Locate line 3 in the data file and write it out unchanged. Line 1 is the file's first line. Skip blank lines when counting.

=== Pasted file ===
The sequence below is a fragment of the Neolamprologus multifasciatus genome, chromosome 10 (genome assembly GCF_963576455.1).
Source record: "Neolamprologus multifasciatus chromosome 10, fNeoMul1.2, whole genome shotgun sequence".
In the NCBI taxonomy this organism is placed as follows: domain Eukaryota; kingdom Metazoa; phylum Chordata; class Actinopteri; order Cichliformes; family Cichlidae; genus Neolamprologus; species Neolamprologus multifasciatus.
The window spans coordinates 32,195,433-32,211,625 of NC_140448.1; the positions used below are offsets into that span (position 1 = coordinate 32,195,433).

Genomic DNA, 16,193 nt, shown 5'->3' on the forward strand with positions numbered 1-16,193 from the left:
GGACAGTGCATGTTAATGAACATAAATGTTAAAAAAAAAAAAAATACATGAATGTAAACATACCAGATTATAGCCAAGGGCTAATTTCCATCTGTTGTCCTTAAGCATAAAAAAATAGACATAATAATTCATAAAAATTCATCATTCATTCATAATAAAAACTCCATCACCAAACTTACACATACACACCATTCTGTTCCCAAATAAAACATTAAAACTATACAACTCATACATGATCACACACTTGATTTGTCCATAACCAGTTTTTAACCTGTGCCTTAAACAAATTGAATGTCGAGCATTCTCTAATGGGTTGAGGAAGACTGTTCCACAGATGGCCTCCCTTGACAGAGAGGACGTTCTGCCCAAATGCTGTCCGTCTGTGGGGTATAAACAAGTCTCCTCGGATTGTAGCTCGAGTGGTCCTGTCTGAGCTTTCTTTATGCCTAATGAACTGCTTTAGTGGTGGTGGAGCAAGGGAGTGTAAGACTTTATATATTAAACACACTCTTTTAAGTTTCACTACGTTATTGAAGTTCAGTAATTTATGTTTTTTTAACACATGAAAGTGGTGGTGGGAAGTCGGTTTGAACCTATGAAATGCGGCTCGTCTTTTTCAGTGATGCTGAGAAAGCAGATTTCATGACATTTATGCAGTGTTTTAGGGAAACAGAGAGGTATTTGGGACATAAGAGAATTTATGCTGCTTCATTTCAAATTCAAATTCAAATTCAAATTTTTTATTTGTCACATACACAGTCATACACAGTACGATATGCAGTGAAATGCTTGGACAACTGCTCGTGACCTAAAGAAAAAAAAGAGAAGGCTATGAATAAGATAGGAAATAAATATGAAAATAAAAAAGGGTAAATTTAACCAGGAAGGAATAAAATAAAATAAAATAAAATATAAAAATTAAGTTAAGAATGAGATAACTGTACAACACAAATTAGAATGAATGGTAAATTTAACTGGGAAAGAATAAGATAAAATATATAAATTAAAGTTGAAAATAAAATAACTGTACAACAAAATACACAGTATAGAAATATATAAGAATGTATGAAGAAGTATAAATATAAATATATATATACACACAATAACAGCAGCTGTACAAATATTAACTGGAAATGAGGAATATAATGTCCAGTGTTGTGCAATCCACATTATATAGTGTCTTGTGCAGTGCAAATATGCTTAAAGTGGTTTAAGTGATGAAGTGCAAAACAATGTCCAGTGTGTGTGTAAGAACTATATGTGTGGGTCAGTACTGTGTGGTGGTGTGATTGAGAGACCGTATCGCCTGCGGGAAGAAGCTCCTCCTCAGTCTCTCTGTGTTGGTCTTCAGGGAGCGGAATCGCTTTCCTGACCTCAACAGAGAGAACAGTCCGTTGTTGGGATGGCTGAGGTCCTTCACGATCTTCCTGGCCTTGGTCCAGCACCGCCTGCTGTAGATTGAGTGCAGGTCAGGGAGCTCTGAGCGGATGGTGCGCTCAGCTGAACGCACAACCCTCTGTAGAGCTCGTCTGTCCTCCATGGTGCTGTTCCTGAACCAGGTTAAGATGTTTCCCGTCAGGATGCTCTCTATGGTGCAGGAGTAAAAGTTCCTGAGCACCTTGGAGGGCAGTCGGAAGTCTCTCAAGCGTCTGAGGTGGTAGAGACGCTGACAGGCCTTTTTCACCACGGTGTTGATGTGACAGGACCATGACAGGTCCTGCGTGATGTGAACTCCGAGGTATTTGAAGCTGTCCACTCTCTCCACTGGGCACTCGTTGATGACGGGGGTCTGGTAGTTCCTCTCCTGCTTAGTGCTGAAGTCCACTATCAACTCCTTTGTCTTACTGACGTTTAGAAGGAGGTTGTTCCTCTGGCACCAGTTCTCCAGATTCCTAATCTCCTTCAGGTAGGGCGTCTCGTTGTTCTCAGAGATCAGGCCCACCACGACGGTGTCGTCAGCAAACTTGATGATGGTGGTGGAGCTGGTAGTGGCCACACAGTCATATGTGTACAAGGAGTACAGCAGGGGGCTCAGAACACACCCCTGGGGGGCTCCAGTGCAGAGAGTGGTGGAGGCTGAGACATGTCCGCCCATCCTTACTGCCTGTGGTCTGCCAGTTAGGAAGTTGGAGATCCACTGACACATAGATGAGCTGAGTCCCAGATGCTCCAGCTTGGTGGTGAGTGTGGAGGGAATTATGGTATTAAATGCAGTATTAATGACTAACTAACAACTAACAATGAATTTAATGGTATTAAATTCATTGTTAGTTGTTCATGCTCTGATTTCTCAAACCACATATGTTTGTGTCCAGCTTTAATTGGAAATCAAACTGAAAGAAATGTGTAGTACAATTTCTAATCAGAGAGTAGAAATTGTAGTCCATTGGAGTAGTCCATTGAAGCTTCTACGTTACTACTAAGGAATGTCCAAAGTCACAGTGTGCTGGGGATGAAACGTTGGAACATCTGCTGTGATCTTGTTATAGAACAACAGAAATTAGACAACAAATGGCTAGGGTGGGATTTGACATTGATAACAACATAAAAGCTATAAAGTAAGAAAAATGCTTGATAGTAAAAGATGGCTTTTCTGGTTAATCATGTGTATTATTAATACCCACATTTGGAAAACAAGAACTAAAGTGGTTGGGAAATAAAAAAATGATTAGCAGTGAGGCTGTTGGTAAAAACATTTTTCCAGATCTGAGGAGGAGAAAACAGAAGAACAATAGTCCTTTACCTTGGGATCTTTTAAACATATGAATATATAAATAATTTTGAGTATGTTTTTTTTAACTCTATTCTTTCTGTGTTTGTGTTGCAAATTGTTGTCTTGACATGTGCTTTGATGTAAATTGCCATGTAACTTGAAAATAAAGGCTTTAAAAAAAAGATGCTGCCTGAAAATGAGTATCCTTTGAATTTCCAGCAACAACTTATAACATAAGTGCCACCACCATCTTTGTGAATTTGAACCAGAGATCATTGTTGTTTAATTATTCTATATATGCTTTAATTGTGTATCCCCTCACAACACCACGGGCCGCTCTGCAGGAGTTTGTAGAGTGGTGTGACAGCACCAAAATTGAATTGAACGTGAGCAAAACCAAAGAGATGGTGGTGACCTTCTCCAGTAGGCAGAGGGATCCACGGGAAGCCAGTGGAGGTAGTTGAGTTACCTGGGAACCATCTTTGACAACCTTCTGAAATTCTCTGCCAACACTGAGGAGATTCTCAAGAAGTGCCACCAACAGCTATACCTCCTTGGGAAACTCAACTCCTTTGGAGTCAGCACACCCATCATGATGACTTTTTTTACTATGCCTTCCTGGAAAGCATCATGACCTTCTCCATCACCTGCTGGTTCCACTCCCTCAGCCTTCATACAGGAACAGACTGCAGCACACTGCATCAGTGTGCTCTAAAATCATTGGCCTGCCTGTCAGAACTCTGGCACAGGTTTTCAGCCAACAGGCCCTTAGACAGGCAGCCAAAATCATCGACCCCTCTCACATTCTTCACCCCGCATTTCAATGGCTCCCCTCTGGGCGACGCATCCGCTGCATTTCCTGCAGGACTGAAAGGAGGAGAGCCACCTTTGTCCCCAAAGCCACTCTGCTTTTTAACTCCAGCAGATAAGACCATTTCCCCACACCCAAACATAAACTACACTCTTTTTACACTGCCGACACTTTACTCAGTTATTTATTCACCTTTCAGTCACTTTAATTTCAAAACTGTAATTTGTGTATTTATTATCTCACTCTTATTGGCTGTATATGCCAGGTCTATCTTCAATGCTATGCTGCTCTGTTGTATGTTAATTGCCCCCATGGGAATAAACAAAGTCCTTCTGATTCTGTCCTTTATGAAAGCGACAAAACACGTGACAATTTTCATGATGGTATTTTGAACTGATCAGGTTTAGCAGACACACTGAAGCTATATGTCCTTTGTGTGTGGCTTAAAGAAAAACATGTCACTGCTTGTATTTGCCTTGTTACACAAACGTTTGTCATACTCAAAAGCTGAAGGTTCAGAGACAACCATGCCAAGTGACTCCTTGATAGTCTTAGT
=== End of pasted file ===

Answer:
In the NCBI taxonomy this organism is placed as follows: domain Eukaryota; kingdom Metazoa; phylum Chordata; class Actinopteri; order Cichliformes; family Cichlidae; genus Neolamprologus; species Neolamprologus multifasciatus.